Mr. O'Hare, as a member of the Admission Committee, gave a flat contradiction to the statement that the majority coming there were from the South and West. The other members of the committee would bear him out in that, and he wished to tell Mr. Cherry that his statements were purely imaginative, and the creations of his brain. By far the greater number of the people coming there were men from the city out of work, notably men from Queen's Island, and a very large number of them were Scotchmen.

Mr. Walker said he knew of nothing more calculated to do a grave injury to a general relief movement than the statements of Mr. Cherry.

Hundreds had applied to him, and he had personally investigated eighty cases, and in every instance the parties had lived ten years in the city. The people seeking relief were not habitual tramps or casuals who had come into the city, drawn by the hope of being relieved without working, but were men who had been compelled through lack of work to seek for means to keep body and soul together other than by coming to the Workhouse. He moved that no action be taken on the letter.

Mr. M'Donnell, in seconding, characterised Mr. Cherry's statements as untrue.

Mr. Cherry -- Question.

The Chairman -- Are you agreed that we take no action in the matter?

Mr. Cherry -- I wish to move that we be furnished with a return of the admissions for the last six months.

The Chairman -- That is not before the Board.

Mr. Walker's resolution was passed.

THE RELIEF SHELTERS.

The Chairman said there was another letter from the Local Government Board, who had written sanctioning the proposed arrangement for providing temporary accommodation for casual paupers but they thought it would be most desirable that a labour test should be established in connection with the relief thus afforded.

The Chairman said the arrangement was that the relief in the markets should be a week, which ended to-day, and the master was to report, and he had done so.

The Master's report was read, and from it it appeared that there had been a gradual increase in the number relieved in the shelter, last night's figures being 38.

Mr. Walker asked had the men who went to the shelter previously been admitted to the workhouse.

The Master said he had a return made for three successive nights, and found that there had only been one man out of all the number in the workhouse previously. Mr. Walker said the labour test suggested by the Local Government Board would make the men perpetual paupers. Any attempt on the part of the Guardians to compel them to break stones or pick oakum would deprive them of being able to finish in time to look for work at the quays, which was generally to be got at six o'clock in the morning. He begged to move that the communication of the Local Government Board be marked "read."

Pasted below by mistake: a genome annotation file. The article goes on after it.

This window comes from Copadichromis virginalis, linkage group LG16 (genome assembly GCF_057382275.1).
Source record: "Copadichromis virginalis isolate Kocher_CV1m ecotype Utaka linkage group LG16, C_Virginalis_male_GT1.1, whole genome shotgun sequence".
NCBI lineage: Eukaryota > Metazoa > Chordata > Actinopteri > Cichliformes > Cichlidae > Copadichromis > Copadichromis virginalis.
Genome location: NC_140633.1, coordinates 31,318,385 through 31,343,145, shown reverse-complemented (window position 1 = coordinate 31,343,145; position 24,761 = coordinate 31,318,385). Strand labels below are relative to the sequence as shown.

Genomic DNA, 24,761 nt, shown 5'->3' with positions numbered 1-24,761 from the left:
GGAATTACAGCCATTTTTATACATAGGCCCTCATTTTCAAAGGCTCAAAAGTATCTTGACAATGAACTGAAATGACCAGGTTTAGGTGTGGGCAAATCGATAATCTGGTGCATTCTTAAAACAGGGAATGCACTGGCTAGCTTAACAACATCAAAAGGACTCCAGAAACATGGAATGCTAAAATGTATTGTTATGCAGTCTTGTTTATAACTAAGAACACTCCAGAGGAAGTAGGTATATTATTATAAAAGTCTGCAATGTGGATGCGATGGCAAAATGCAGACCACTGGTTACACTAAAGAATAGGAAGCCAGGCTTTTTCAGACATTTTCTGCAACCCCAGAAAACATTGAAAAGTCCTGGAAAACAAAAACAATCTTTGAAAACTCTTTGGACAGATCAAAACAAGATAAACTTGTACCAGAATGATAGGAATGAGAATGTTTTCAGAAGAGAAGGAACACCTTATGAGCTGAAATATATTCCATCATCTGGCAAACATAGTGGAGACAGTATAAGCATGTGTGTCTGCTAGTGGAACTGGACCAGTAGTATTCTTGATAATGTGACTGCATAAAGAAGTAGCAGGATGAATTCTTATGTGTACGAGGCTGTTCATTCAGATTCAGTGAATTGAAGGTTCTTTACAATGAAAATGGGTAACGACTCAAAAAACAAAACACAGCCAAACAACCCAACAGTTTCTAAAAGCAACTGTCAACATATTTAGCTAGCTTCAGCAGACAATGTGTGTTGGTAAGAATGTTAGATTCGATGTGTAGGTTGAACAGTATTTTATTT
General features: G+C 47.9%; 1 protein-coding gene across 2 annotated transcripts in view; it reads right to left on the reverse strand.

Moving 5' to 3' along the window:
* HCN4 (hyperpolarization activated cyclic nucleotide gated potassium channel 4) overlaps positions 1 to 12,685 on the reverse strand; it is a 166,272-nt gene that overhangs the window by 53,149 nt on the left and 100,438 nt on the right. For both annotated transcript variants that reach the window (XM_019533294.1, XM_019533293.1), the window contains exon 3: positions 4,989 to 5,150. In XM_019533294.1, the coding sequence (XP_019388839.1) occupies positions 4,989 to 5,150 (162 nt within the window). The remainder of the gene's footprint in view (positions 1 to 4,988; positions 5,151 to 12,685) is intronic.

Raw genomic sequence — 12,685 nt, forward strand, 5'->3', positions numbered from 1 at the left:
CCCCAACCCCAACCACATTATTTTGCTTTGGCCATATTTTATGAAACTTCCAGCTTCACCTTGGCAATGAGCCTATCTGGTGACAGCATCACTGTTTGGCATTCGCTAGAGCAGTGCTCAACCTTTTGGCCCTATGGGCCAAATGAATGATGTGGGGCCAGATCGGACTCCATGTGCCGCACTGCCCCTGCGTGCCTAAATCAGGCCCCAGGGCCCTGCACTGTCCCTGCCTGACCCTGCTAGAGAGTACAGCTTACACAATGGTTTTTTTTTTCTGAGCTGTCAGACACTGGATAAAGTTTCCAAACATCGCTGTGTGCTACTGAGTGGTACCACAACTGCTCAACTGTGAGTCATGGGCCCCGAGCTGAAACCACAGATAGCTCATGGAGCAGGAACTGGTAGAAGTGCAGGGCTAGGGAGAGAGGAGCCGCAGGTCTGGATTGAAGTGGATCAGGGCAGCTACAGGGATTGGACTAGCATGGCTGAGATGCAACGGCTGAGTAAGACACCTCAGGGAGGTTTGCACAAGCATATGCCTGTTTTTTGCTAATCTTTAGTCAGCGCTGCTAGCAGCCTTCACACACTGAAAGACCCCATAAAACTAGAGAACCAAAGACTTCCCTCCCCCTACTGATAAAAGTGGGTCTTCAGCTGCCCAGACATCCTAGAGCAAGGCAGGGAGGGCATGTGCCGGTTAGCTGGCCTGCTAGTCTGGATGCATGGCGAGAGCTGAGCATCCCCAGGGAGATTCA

Mr. M'Donnell seconded.

Mr. Macarthur said that the labour test would defeat the object the Guardians had in view. He spoke highly of the manner in which the Lord Mayor and the Corporation had acted in the matter.

Mr. Walker added to his resolution that the shelter be continued for another week, the Master to report again.

Mr. Boyd seconded.

The Chairman agreed with the resolution, and said it continued from week to week tilll it was unnecessary.

The resolution was then agreed to.

It was intimated that there were now 3,572 inmates in the house, against 3,475 on the corresponding date last year.

PROPOSED BENEFIT CONCERT.

Further contributions to the City Relief Fund arrived at the Town Hall to-day, and the distribution of small sums to distressed families is proceeding as usual.

The benefit concert in aid of the fund which Herr Koerber, a Court violinist of marked ability, is kindly organising, will be held at the Ulster Hall on Tuesday, 23rd inst. The event, which promises to be a most successful one, will be under the patronage of the Marquis and Marchioness of Londonderry, the Earl and Countess of Shaftesbury, the Earl and Countess Annesley, the Earl and Countess of Kilmorey, and the Lord Mayor and Lady Jaffe. In addition to Herr Koerber, the following well-known artistes will appear: -- Professors Herr Joachim and Herr Angless, who are coming specially from London to give their services gratuitously; Miss Lola Johnston, Miss Warwick, Mr. E. M'Elroy, Mr. Sylvester Smith, and Mr. Lifford.